First Liberty Institute’s Chelsey Youman Debates ACLU Attorney on Religious Liberty vs. Same-Sex Marriage

September 24, 2015

By Christopher Corbett

On Constitution Day, September 17, First Liberty Institute’s Chelsey Youman (pictured above) debated the ACLU’s Rebecca Robertson at the University of North Texas.

What will America look like now that the U.S. Supreme Court, by a 5-4 vote, has imposed same-sex marriage on the entire country? Specifically, what will it look like for same-sex couples and those who hold sincere faith-based disagreement with same-sex marriage?

That was the topic of a Constitution Day debate on September 17 (the anniversary of the ratification of the U.S. Constitution) between attorneys for First Liberty Institute and the ACLU before an audience of over 700 students, faculty, dignitaries, and visitors at the nation’s 25th largest university, the University of North Texas (UNT).

And the audience—including my daughter and I (full disclosure: I work for First Liberty Institute)—was surprised, initially, that the “debate” didn’t seem to materialize since there were so many areas of agreement between the two sides. Indeed, the only early fireworks were provided by a man who began to heckle First Liberty Institute’s Chief of Staff and Counsel, Chelsey Youman before being escorted away with no one quite comprehending what he was saying.

But what did become clear, soon enough, was that deep disagreements do in fact exist just under the surface between the two sides.


First to speak was Rebecca Robertson, legal and policy director for the ACLU in Texas. Robertson outlined the events that led to the case of Obergefell v. Hodges making its way to the U.S. Supreme Court earlier this year and reviewed the reasoning by five of the nine Justices that discovered a new constitutionally-protected right for same-sex couples to legally marry. Robertson then turned to the impact of the decision for religious liberty.

Her answer: It should have little impact.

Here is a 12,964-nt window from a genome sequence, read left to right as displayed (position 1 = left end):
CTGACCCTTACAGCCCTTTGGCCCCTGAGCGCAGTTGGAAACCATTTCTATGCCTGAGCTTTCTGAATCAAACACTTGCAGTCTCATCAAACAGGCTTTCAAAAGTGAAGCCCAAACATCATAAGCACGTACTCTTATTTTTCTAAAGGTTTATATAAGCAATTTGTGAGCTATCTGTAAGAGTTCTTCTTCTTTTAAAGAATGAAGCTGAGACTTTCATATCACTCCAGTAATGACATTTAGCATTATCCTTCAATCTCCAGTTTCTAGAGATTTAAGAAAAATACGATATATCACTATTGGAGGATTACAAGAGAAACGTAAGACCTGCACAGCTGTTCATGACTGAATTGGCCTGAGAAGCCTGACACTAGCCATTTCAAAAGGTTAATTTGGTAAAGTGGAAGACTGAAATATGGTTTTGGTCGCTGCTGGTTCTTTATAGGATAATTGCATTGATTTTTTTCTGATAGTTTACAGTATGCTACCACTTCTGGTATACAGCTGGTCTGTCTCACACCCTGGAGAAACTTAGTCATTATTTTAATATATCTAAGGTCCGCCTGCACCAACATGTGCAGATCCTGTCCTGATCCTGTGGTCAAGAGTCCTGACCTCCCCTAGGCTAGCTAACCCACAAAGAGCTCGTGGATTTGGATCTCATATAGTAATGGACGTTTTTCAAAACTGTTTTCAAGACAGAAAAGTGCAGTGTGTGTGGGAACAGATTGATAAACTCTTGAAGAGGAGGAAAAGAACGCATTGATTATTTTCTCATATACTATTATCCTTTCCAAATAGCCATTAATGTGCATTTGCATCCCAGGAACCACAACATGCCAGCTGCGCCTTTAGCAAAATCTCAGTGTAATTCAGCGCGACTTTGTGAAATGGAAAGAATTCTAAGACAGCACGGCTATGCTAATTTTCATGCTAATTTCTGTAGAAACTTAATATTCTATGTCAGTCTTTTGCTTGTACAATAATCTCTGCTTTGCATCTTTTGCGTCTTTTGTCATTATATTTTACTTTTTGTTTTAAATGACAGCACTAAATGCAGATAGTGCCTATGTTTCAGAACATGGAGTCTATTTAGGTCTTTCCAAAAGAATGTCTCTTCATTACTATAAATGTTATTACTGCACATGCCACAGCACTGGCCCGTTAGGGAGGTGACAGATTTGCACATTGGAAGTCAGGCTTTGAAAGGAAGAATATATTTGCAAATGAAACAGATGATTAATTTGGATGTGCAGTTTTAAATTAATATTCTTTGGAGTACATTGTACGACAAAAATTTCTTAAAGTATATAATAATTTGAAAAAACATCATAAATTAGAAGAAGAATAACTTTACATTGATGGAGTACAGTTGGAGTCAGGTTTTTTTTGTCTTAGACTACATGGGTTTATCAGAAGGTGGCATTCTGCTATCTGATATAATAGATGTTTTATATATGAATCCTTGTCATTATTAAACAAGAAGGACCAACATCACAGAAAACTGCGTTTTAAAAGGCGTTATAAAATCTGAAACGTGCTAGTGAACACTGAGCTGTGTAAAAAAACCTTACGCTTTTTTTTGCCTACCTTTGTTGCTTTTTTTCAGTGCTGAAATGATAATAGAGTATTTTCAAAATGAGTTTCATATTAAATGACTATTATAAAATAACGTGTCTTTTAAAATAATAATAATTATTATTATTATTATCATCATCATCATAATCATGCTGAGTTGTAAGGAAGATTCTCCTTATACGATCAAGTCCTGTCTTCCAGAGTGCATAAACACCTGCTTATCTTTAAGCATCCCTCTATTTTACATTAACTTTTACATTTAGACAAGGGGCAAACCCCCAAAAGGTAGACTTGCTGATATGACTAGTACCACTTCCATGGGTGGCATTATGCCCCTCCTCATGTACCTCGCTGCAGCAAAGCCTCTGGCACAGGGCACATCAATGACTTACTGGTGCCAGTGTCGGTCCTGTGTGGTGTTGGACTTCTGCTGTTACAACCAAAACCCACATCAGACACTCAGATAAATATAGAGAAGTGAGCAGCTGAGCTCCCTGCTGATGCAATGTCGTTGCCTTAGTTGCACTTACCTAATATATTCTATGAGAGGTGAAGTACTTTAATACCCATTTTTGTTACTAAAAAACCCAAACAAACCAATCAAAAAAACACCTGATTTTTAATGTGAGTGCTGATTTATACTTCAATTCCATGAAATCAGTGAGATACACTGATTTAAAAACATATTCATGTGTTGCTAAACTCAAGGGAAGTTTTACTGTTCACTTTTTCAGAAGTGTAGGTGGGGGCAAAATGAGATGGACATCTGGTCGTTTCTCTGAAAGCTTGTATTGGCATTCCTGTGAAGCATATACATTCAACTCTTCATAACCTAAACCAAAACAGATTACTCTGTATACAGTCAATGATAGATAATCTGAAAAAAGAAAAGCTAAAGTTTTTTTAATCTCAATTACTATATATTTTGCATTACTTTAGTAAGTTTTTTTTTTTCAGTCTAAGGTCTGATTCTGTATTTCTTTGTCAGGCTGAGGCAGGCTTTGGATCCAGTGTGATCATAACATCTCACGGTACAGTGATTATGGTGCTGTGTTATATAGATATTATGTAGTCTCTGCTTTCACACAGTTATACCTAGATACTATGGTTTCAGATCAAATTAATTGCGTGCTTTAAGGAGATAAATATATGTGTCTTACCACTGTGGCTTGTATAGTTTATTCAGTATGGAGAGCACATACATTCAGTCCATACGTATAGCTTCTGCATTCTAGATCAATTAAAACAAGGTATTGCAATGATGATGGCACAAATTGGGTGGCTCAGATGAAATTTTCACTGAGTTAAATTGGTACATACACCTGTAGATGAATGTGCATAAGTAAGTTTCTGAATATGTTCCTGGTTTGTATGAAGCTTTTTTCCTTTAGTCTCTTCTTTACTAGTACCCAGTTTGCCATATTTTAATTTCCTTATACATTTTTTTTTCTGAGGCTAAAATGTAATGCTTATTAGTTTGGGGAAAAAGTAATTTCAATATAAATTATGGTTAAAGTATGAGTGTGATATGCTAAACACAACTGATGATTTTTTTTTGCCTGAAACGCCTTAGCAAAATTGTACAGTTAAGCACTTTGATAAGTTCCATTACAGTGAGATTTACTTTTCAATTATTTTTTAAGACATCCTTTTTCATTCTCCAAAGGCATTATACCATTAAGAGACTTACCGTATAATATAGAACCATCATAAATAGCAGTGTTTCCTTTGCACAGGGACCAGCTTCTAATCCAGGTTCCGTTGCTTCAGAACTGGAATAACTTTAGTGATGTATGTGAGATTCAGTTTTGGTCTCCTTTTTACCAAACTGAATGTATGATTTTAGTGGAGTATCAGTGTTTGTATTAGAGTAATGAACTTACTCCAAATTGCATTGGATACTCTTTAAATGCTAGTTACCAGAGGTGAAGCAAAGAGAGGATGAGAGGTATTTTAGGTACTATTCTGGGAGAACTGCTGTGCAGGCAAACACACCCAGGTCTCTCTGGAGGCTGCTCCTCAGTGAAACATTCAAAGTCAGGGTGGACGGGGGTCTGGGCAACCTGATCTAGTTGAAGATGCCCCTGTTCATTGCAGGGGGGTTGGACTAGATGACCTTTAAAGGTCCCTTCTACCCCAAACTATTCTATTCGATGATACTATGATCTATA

For several minutes, the ACLU lawyer sounded like she worked for First Liberty Institute. She affirmed that since the decision, traveling around Texas she had heard a chorus of concerns that religious liberty was greatly endangered by the Obergefell ruling. Yet she also asserted that that she considered herself a protector of both “marriage equality” and “religious liberty,” maintained that religious liberty had to be protected, would be protected, and that the Constitution was “big enough” to continue to protect religious freedom in a post-Obergefell world.

Robertson assured the audience that when it comes to religion, there is “nothing about Obergefell to change what you believe” about same-sex marriage if you are against it. Agreed. Of course, “belief” is not what the First Amendment guarantees, as First Liberty Institute’s Youman would soon remind the audience. The Constitution specifies free “exercise” of religion which includes the ability to act on those beliefs. Nevertheless, Robertson did go farther. She said churches could refuse to marry same-sex couples. Agreed. But again, Youman would soon remind the audience that that right to free exercise of religion goes beyond church walls. Yet Robertson went still farther, saying a religious citizen had the right to “speak publically against same-sex marriage” and even to openly “advocate” against same-sex marriage. Agreed and agreed. She later assured the audience that government should never force churches to marry same-sex couples and that lawsuits against churches trying to achieve such coercion should never happen.

But just when it appeared there was no clash of sexual vs. religious liberty First Liberty Institute’s Youman—formerly a successful private litigator—politely mounted the stage to unveil some inconvenient truths.


After warmly complimenting Robertson on her summation of the legal protections afforded religion in the Constitution and in federal law, Youman began to detail the obstacles anti-faith activists were using to block the road to the land of “coexistence” Robertson had said was just around the corner.

Youman pointed out that activists were already busy “weaponizing Obergefell”to “silence religious dissenters” and “lessen religious diversity” in America.

She mentioned the case of Dr. Eric Walsh, a First Liberty Institute client and one of America’s top health administrators. Dr. Walsh was fired after LGBT activists alerted his employer to sermons that he gave as a lay minister, supporting Biblical marriage. So much for the sanctity of churches or religious liberty!